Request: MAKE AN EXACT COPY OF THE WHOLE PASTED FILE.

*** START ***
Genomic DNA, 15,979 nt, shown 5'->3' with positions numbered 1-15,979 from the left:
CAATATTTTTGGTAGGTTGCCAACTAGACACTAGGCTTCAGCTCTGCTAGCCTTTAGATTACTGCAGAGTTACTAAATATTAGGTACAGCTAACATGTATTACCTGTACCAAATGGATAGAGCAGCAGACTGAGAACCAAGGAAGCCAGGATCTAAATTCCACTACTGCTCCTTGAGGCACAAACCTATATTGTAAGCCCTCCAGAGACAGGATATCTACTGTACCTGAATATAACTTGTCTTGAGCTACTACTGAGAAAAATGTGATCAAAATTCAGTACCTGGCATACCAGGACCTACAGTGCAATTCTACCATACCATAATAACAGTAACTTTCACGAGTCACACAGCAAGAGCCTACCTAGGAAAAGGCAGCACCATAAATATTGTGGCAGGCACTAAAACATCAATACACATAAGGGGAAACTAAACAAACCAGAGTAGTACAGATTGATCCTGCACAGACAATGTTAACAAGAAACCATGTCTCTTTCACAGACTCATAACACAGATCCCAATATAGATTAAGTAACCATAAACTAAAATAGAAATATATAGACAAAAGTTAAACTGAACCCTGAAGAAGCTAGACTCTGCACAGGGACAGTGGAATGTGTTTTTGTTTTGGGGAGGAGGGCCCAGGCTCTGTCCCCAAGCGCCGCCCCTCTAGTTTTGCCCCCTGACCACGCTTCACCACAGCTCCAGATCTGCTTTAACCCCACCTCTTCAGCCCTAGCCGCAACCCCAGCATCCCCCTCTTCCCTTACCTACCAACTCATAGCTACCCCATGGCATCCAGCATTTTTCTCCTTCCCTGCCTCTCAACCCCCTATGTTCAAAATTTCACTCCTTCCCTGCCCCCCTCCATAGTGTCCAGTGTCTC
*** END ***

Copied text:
Genomic DNA, 15,979 nt, shown 5'->3' with positions numbered 1-15,979 from the left:
CAATATTTTTGGTAGGTTGCCAACTAGACACTAGGCTTCAGCTCTGCTAGCCTTTAGATTACTGCAGAGTTACTAAATATTAGGTACAGCTAACATGTATTACCTGTACCAAATGGATAGAGCAGCAGACTGAGAACCAAGGAAGCCAGGATCTAAATTCCACTACTGCTCCTTGAGGCACAAACCTATATTGTAAGCCCTCCAGAGACAGGATATCTACTGTACCTGAATATAACTTGTCTTGAGCTACTACTGAGAAAAATGTGATCAAAATTCAGTACCTGGCATACCAGGACCTACAGTGCAATTCTACCATACCATAATAACAGTAACTTTCACGAGTCACACAGCAAGAGCCTACCTAGGAAAAGGCAGCACCATAAATATTGTGGCAGGCACTAAAACATCAATACACATAAGGGGAAACTAAACAAACCAGAGTAGTACAGATTGATCCTGCACAGACAATGTTAACAAGAAACCATGTCTCTTTCACAGACTCATAACACAGATCCCAATATAGATTAAGTAACCATAAACTAAAATAGAAATATATAGACAAAAGTTAAACTGAACCCTGAAGAAGCTAGACTCTGCACAGGGACAGTGGAATGTGTTTTTGTTTTGGGGAGGAGGGCCCAGGCTCTGTCCCCAAGCGCCGCCCCTCTAGTTTTGCCCCCTGACCACGCTTCACCACAGCTCCAGATCTGCTTTAACCCCACCTCTTCAGCCCTAGCCGCAACCCCAGCATCCCCCTCTTCCCTTACCTACCAACTCATAGCTACCCCATGGCATCCAGCATTTTTCTCCTTCCCTGCCTCTCAACCCCCTATGTTCAAAATTTCACTCCTTCCCTGCCCCCCTCCATAGTGTCCAGTGTCTC